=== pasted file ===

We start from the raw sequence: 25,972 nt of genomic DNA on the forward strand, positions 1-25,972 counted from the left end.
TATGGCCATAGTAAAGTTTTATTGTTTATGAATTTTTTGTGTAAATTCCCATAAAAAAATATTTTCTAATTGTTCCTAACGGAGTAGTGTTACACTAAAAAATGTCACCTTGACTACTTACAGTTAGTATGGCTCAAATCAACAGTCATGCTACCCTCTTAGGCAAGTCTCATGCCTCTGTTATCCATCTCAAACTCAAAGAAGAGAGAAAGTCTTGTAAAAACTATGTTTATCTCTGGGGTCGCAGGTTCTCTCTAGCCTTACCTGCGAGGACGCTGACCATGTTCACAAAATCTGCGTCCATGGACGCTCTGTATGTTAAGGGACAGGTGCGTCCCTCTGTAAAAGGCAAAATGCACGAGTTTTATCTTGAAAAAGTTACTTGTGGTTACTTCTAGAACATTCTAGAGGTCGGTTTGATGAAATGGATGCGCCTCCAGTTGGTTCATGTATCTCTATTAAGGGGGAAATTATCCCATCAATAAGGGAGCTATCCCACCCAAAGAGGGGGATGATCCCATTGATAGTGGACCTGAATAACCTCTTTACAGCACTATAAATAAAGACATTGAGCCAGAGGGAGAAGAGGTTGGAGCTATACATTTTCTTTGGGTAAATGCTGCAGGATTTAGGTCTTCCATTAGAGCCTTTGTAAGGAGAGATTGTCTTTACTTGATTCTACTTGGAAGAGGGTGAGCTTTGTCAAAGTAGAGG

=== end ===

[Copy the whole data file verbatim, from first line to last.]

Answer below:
We start from the raw sequence: 25,972 nt of genomic DNA on the forward strand, positions 1-25,972 counted from the left end.
TATGGCCATAGTAAAGTTTTATTGTTTATGAATTTTTTGTGTAAATTCCCATAAAAAAATATTTTCTAATTGTTCCTAACGGAGTAGTGTTACACTAAAAAATGTCACCTTGACTACTTACAGTTAGTATGGCTCAAATCAACAGTCATGCTACCCTCTTAGGCAAGTCTCATGCCTCTGTTATCCATCTCAAACTCAAAGAAGAGAGAAAGTCTTGTAAAAACTATGTTTATCTCTGGGGTCGCAGGTTCTCTCTAGCCTTACCTGCGAGGACGCTGACCATGTTCACAAAATCTGCGTCCATGGACGCTCTGTATGTTAAGGGACAGGTGCGTCCCTCTGTAAAAGGCAAAATGCACGAGTTTTATCTTGAAAAAGTTACTTGTGGTTACTTCTAGAACATTCTAGAGGTCGGTTTGATGAAATGGATGCGCCTCCAGTTGGTTCATGTATCTCTATTAAGGGGGAAATTATCCCATCAATAAGGGAGCTATCCCACCCAAAGAGGGGGATGATCCCATTGATAGTGGACCTGAATAACCTCTTTACAGCACTATAAATAAAGACATTGAGCCAGAGGGAGAAGAGGTTGGAGCTATACATTTTCTTTGGGTAAATGCTGCAGGATTTAGGTCTTCCATTAGAGCCTTTGTAAGGAGAGATTGTCTTTACTTGATTCTACTTGGAAGAGGGTGAGCTTTGTCAAAGTAGAGG